In 1889, the North Dakota Constitution created the Department of Agriculture and Labor. In the 1960 primary election, voters approved a constitutional amendment authorizing the legislature to establish a Department of Labor separate from the Department of Agriculture. In 1965, the legislature created the Department of Labor. The department's functions at that time consisted of establishing and enforcing standards for wages and working conditions in the state.
In 1983, the state legislature enacted North Dakota Century Code (N.D.C.C.) ch. 14-02.4, the North Dakota Human Rights Act, authorizing the Department of Labor to investigate complaints alleging discriminatory employment practices. In 1999, the state legislature added to the department's human rights responsibilities when it enacted N.D.C.C. ch. 14-02.5, the North Dakota Housing Discrimination Act, which authorized the department to investigate complaints of discriminatory housing practices. In 2000, the Human Rights Division was established within the Department of Labor.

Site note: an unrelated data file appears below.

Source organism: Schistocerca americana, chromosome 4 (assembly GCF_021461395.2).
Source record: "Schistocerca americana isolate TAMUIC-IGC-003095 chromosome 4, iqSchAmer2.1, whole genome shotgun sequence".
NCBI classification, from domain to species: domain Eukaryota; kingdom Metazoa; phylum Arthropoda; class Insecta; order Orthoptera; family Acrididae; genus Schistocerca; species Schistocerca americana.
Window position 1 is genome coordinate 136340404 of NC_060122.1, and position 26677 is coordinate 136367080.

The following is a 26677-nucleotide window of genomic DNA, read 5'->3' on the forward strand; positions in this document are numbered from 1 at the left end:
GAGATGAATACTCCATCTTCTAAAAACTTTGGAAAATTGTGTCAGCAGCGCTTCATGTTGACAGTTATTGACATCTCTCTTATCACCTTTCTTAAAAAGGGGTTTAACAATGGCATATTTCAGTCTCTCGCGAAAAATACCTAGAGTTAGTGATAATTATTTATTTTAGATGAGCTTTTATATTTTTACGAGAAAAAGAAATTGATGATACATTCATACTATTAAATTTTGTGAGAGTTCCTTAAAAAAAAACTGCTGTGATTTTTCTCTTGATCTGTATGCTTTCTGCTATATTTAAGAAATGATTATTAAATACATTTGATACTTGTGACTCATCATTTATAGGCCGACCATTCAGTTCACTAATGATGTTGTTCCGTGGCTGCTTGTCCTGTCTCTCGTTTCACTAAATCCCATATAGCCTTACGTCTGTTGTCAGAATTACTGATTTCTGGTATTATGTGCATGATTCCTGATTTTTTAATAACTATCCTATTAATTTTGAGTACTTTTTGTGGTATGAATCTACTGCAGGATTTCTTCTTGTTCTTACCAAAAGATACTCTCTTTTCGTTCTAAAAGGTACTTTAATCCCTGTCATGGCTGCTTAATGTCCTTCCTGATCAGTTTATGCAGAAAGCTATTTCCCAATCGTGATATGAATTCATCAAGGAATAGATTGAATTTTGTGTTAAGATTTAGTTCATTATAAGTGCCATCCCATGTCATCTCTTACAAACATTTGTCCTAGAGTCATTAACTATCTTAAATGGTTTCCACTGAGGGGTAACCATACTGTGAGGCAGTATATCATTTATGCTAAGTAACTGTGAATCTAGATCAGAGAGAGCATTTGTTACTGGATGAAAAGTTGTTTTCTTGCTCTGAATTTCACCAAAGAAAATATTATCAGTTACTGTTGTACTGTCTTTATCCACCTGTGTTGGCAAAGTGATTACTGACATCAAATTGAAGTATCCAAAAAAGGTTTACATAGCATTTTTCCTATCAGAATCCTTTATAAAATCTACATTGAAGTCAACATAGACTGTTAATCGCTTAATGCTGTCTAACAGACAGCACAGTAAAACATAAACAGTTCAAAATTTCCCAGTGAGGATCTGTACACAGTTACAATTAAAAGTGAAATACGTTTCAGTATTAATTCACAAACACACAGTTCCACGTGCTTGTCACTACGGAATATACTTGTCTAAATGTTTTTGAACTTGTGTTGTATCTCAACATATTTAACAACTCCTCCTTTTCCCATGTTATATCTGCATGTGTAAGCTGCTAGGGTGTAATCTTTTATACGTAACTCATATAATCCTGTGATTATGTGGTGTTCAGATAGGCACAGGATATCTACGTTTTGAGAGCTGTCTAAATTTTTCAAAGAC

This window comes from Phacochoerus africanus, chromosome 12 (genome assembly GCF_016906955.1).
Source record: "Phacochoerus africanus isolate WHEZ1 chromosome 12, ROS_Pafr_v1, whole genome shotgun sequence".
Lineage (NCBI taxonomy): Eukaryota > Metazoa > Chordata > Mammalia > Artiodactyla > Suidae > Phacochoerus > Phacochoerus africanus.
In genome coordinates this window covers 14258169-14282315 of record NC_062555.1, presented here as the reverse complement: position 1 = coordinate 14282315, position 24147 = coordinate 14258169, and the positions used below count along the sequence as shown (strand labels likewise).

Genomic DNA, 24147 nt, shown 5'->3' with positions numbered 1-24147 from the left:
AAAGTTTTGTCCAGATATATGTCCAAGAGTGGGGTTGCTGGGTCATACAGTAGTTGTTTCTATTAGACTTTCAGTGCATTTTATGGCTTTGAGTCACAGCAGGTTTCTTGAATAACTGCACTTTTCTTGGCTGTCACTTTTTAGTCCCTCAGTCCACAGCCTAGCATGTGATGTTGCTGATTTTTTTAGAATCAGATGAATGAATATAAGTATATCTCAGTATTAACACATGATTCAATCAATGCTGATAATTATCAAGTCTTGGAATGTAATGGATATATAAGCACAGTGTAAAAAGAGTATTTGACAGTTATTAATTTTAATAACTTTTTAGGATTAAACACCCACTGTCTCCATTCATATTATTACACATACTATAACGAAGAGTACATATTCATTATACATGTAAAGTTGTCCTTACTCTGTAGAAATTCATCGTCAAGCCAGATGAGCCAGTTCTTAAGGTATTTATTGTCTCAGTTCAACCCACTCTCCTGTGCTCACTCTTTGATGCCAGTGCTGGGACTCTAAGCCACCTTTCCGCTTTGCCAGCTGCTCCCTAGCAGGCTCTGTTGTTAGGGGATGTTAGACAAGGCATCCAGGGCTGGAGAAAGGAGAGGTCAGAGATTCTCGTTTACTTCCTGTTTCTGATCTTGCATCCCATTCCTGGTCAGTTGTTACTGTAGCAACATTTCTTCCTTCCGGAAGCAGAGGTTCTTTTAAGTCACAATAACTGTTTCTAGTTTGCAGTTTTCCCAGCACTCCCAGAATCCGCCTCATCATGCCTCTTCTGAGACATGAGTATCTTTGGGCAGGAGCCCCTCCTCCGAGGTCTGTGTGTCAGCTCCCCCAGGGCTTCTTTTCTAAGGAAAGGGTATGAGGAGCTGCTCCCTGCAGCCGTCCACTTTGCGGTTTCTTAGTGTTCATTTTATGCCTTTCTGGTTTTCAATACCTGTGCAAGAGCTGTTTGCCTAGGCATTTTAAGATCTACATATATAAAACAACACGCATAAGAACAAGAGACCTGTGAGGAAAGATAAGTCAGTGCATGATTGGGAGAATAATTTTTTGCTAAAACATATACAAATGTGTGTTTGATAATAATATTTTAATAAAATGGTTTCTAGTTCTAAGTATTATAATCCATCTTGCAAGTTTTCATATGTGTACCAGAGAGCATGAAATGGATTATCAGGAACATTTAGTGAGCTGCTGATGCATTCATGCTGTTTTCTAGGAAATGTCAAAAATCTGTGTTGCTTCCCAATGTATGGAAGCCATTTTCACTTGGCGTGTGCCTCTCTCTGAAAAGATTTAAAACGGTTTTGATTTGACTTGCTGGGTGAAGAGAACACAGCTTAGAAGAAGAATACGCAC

Additional amendments to the Human Rights Act were passed in 2001 authorizing the department's Human Rights Division to investigate and enforce complaints of discrimination in public accommodations, public services, advertising for public accommodations or services, and credit transactions. In 2009, the Legislative Assembly amended and reenacted portions of the Public Employees Relations Act under N.D.C.C. ch. 34-11.1, providing that the Department of Labor receive complaints and attempt voluntary compliance relating to N.D.C.C. § 34-11.1-04. In 2013, the legislature passed a bill which changed the name of the department from the Department of Labor to the Department of Labor and Human Rights to accurately reflect the scope of the department.
From its inception until 1998, the Department of Labor and Human Rights was administered by a Commissioner who was elected on a no-party ballot to a term of four years. In 1995, the Legislative Assembly passed legislation making the Commissioner of Labor an appointee of the Governor effective January 1, 1999, or upon the vacancy of the office. The state's last elected Commissioner, Craig Hagen, resigned his office in August 1998. Since that time, the Commissioner of Labor has served at the pleasure of the Governor and is a member of the Governor's Cabinet.
The current Commissioner of Labor is Michelle Kommer.